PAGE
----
Airwaves: May 26, 2006
Tomorrow at 10 PM, L. A. Theater Works' The Play's the Thing will air Andrew White's Of One Blood on KPCC.
Described as a poignant and disturbing play about the infamous 1964 murder of three civil rights workers in Mississippi -- James Chaney, Andrew Goodman and Michael Schwerner -- the play stars Joey Slotnick, Arye Gross and former Friend's star, David Schwimmer.
Included in the broadcast will be an interview with Rita Bender, who was married to Michael Schwerner at the time of the murder.
The play will also be available on the KPCC website, www.kpcc.org, streamed live and for one week following the broadcast.
Many people, including myself, have pointed out the flaws in the digital broadcasting system known as HD Radio. Publicized as a way to fit digital broadcasts into the same space as a current analog AM or FM station, HD Radio -- formerly known as In-Band, On-Channel digital -- tends to spread out into a station's neighboring territory.
That causes a few problems: audible interference on AM that some say may threaten the very survival of the band, and interference on FM that, while not audible, "tricks" radios into not picking up distant or weak stations that at one time came in clearly.
That's just the point, says Edward Schober in a guest commentary in a recent Radio World. Radio World is an industry newspaper designed for and marketed toward engineers. Schober says the best way to handle problems with the hybrid system, where analog and digital reside on the same signal, is to just drop analog broadcasts altogether.
"The hybrid IBOC system is a nasty compromise designed to bridge the gap from analog to digital and was never intended as a permanent solution," he writes, explaining that interference between all-digital stations on AM or FM is minimal or nonexistent. "The bottom line is that the transition to (all digital) must be accomplished in the shortest amount of time."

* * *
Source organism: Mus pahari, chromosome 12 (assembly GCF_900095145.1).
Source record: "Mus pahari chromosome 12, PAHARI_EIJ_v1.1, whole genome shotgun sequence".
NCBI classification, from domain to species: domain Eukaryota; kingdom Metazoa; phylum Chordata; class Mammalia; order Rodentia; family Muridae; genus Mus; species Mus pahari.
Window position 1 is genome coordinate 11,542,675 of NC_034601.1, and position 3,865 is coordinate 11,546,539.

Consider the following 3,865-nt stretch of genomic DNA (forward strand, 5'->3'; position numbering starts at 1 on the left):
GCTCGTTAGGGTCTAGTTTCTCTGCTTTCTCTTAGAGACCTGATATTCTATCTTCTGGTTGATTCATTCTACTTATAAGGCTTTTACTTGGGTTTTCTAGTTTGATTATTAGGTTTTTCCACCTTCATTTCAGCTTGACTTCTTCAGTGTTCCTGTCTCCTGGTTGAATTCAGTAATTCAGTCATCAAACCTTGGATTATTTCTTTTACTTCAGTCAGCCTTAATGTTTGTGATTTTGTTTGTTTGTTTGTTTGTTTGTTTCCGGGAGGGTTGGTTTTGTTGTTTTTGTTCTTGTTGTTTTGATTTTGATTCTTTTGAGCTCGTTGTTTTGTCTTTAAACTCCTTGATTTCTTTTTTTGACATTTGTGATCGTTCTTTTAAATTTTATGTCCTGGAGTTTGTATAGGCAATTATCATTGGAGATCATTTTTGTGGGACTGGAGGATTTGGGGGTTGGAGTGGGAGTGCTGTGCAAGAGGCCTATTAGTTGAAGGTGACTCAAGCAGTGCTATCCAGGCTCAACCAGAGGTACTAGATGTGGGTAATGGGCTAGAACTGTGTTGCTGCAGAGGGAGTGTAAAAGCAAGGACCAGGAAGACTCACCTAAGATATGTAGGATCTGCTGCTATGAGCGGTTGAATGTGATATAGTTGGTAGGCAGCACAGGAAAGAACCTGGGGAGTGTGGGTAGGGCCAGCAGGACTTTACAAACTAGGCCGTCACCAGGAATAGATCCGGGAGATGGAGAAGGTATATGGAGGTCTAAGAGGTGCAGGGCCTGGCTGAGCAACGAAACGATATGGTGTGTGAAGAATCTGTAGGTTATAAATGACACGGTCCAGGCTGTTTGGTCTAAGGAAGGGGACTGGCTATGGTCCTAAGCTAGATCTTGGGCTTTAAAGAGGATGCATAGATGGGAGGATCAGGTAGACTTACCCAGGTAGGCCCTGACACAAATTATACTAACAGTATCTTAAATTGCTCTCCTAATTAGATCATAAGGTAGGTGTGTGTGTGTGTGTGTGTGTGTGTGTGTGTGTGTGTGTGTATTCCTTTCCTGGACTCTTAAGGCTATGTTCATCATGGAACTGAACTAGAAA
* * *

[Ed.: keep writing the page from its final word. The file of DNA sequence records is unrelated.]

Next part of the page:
That has long been my opinion: that for the system to work,it must be all-digital. For AM, turning off analog broadcasts would combine long-distance reception with arguably high fidelity ... a great combination.
Only one little problem: millions of radios already in existence would become obsolete. Would you be willing to replace every radio and stereo receiver in your house and car with a new one?
KABC, the last of the major AM stereo stations in Los Angeles, has turned off the stereo signal, apparently for good. To be honest, the station hasn't really run stereo programming for a long time, they just left the "stereo beacon" on so that some capable radios would "think" they are in stereo and switch into a higher-fidelity mode.
The move is in anticipation of a switch to digital HD Radio, which is not compatible with the old analog stereo system. HD promises interference-free sound, though some observers complain that HD causes too much interference to work in the real world. Regardless, while the stereo is off, the signal still is semi-high fidelity, and still sounds nice on a good radio, unlike KFI, KNX, and KDIS which sound harsh in comparison; those three stations reduced their fidelity as part of their HD rollout.
You can expect KABC to begin HD broadcasts before the end of Summer.
Copyright © 2006 Richard Wagoner and The Copley Press.
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